Stopping Pregnancy and Maternal Leave Discrimination - Aiman-Smith & Marcy
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Stopping Pregnancy and Maternal Leave Discrimination

At a time when most parents’ are dutifully investing into their baby’s future, whether it be with painstakingly prepping new rooms for painting or eagerly awaiting prenatal appointment sonograms, no employee should face discrimination due to pregnancy. In order to develop a healthy pregnancy, the last thing a new mother needs is an employer that refuses to accommodate their needs, or implicitly or explicitly fires them.

Discrimination is a subtle force in society and, here at Aiman-Smith & Marcy; we are only to ready to shine the light on employers not compliant with California laws. It is illegal to fire or discriminate against a California employee due to pregnancy. 

Why Pregnancy and Maternity Leave Laws Exist 

In California, we refuse to ignore the rights of women and their burgeoning families. Unfortunately, unscrupulous employers try to take advantage of a pregnant woman by suddenly shuttering doors for further promotion, or any other nasty tricks to force her to quit. Since women have joined the workplace, activists have worked tirelessly ensure women do not experience this type of gender discrimination on the job. In effect, treating a pregnant employee or someone asking for maternity leave, makes the workplace particularly unfair to women in competitive markets. Luckily, many companies are even offering males paid leave to assist their partner with a new baby and witness the milestone of a child’s birth. 

While California has progressive legislation to protect pregnant women, if you find yourself here, you’ve likely experienced discrimination in the workplace. Other employers will act like making prenatal appointments is a hassle and suggest that the time off is a threat to their job security. It’s best to keep a log of these types of emails or comments. The goal of them to discredit the expecting mother’s job performance. Sadly, the bottom-line is often the only element of concern to them. Rather than investing in employees, many profit-hungry companies are more concerned with temporarily losing an employee.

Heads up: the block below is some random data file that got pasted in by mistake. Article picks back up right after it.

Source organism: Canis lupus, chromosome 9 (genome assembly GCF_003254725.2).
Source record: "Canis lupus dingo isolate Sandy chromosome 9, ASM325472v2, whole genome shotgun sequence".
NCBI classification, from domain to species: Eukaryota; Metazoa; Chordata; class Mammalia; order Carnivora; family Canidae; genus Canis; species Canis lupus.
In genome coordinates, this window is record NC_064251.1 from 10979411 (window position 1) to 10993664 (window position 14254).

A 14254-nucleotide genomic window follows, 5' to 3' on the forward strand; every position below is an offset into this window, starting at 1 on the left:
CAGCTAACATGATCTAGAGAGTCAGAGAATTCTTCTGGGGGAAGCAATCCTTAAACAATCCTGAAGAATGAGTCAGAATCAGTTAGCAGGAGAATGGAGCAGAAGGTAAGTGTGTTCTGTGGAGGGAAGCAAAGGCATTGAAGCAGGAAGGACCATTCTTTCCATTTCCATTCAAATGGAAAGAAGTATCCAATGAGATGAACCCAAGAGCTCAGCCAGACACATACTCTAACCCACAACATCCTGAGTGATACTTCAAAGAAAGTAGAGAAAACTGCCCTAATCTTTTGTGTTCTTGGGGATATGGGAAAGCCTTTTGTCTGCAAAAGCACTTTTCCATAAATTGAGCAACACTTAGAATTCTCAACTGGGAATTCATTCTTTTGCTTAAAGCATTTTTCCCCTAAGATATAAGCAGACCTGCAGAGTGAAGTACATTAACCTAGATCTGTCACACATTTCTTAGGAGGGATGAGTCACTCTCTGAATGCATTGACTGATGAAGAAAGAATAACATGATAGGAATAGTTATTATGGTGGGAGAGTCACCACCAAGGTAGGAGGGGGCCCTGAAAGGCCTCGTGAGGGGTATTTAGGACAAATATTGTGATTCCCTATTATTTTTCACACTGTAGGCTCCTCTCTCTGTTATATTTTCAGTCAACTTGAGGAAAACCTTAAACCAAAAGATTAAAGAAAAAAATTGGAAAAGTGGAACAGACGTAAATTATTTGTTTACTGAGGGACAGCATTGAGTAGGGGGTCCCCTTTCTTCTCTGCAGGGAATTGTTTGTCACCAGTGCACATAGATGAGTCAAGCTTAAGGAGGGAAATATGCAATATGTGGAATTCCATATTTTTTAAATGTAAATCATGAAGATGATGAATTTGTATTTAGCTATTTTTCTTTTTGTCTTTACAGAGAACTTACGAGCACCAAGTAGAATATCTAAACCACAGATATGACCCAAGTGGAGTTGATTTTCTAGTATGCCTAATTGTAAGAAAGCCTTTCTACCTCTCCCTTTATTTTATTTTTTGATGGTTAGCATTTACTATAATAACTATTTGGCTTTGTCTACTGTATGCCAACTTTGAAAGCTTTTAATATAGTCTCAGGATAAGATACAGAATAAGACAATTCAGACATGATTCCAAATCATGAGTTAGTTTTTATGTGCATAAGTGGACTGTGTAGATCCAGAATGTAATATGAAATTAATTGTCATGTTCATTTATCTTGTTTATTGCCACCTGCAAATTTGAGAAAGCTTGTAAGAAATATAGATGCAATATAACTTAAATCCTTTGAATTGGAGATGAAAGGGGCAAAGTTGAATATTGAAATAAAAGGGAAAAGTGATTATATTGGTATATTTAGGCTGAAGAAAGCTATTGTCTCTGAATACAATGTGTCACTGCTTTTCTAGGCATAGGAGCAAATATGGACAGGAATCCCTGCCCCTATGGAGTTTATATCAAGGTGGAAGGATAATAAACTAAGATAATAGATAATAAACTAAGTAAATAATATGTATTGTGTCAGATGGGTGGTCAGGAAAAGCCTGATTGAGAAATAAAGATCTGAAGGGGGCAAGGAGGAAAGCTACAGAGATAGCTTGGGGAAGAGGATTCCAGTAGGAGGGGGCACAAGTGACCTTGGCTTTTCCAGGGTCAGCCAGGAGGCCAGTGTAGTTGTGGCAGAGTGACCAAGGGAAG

Rights to Accommodation

Pregnant women are allowed rights to accommodation, which means that employers can relegate one to less physically demanding positions, or an employee can request a transfer. Basically, the accommodations are common sense and designed to protect the mother and make for a safe pregnancy. A pregnant employee can also request stools or chairs to feel more comfortable while working. Additionally, pregnant women are supposed to be granted more frequent breaks.  There are some stipulations to getting extra accommodations, such as giving your employer 30 days notice and medical documentation of the pregnancy.

It is also considered required for employees to be provided a nursing room per breastfeeding. This allows a woman who is breastfeeding to privately fill bottles of milk, since milk is produced for a nursing infant whether or not they are with their child. To disallow room or accommodation for this, would mean interfering and interrupting with the natural, biological process of breastfeeding. 

Rights to Maternity Leave  

Clearly, giving birth to another human is a delicate process and requires extra care not often found in the cold, corporate world. Nonetheless, lawyers with human interests in mind hand long advocated for these types of legal protections. According to California’s legal system, pregnant women are entitled to many benefits and protections during their period of employment. According to DFEH, the government itself must comply with its practices, employers must provide “17 1/3 weeks” of paid leave compensation. It is called Paid Disability Leave, or PDL, in the state. If you have worked for a specific employer for more than one year, one might be eligible for federal and state relief. The federal program, FMLA (Family Medical Leave Act) combined with The California Family Rights Act (CFRA), provides unpaid yet job-protected leave. 

If your rights have been violated or you have experienced this discrimination, please contact us immediately for assistance.